Spinnet is part of that subset of supercilious private “inquiry agents” inspired by Sherlock Holmes. What Soutar fails to capture in all of Phineas Spinnet’s arrogance and misanthropy is the kind of respect Holmes demands. Spinnet is just plain unlikeable. He has intuitive skills rather than a talent for detection, an ego as immense as the Atlantic Ocean, and a coterie of lackeys who do most of the real work while he sits back insulting nearly everyone he encounters. He smokes his expensive cigarettes sneering and dismissing everyone around him as incompetent. It’s only the unusual background of the primary characters’ connection to British colonies in India and Ceylon that held my interest in this adventure of Spinnet’s aptly titled Facing East (1936).
The story begins with a great hook reminiscent of the best of John Dickson Carr. Sir Cuthbert Bale asks for Spinnet’s help in finding out why the legendary Death Watch specter has reappeared and is haunting the grounds of Grimston Hall, Bale’s ancient Tudor estate located in Crowhurst, Sussex. Captain Leech, a visiting ex Indian Army soldier has dropped dead while visiting Sir Cuthbert and witnesses claim that an apparition with a skull like face was most likely the cause. Any time the Death Watch phantom appears someone is sure to die shortly thereafter.
Spinnet makes his way to Grimston Hall where he meets up with a group of suspicious servants led by the sinister Lycett, Sir Cuthbert's Indian butler. The story begins to shift in point of view and soon it is clear that the overall mood and structure will be that of a thriller and not a detective novel. The servants are busy at night doing some mysterious digging on the grounds and explain that they are looking for a mineral spring for the possible construction of a well. Spinnet knows better that to believe such an implausible story. His suspicions of ulterior motives are confirmed when the chauffeur reveals that he has been reading up on the history of Grimston Hall in some library books and has learned of treasure that may be buried in the vicinity of the house. Then the chauffeur disappears one night after one of the midnight digging sessions.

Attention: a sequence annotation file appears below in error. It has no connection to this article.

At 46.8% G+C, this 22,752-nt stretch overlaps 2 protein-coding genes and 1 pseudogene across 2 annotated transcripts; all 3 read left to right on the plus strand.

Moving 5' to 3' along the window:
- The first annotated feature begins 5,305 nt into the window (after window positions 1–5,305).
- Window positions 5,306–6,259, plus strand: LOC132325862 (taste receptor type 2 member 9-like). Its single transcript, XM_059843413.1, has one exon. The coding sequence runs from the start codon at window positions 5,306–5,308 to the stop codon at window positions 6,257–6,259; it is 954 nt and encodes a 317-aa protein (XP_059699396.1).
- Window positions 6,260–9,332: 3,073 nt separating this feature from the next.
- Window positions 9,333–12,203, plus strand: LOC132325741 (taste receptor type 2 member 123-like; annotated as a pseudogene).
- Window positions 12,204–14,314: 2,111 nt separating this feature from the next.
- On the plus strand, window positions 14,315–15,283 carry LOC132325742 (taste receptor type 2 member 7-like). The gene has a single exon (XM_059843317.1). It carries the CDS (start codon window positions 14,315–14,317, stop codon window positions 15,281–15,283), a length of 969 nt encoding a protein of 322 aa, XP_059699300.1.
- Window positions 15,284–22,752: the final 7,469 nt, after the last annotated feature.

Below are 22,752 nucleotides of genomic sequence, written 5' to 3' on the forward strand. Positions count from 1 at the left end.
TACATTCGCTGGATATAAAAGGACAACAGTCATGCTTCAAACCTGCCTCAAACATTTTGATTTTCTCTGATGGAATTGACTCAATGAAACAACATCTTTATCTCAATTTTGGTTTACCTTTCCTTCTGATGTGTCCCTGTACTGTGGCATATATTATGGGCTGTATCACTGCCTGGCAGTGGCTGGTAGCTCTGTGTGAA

|St George's Church, Crowhurst, Sussex|
scene of the criminal activity in Facing East
Several macabre set pieces (again almost a homage to Dickson Carr) manage to maintain the reader's interest. These include an illegal exhumation, the surprise of a missing corpse in the coffin, some grisly antics in a family vault and the reappearances of the Death Watch specter in and out of Grimston Hall. Spinnet is assisted by Timson, an ex-convict manservant in the manner of Magersfontein Lugg, and a reformed con artist named Marie Crosby Dick who has a talent for acting. The two of them pose as a "Lady Blythe Kenny" and her servant "James" and hole up in a local inn in order to keep tabs on some other bad guys outside of the Bale household.
|10 1/2 days back in 1930|
I’m not sure I’ll be investigating any other adventures of Phineas Spinnet. He’s just too much of a jerk for me to care about him. Eccentric detectives were all the rage back in the heyday of the Golden Age but this detective who cares more about his jigsaw puzzle collection than people is just not the kind of character I’m interested in reading about. Give me detective with quirks and humanity, not this odious megalomaniac.
Nearly every book featuring Phineas Spinnet is exceptionally hard to find anywhere. Those that are offered for sale tend to be inappropriately expensive for such an obscure and unread author as Andrew Soutar. Facing East was the first one I came across that was relatively affordable. But save yourself the trouble of hunting, my friends. Here’s one Neglected Detective who is best forgotten.
On my Vintage Mystery Reading Challenge Bingo scorecard (Golden Age version) this book counts as space L5 ("A Country House Mystery").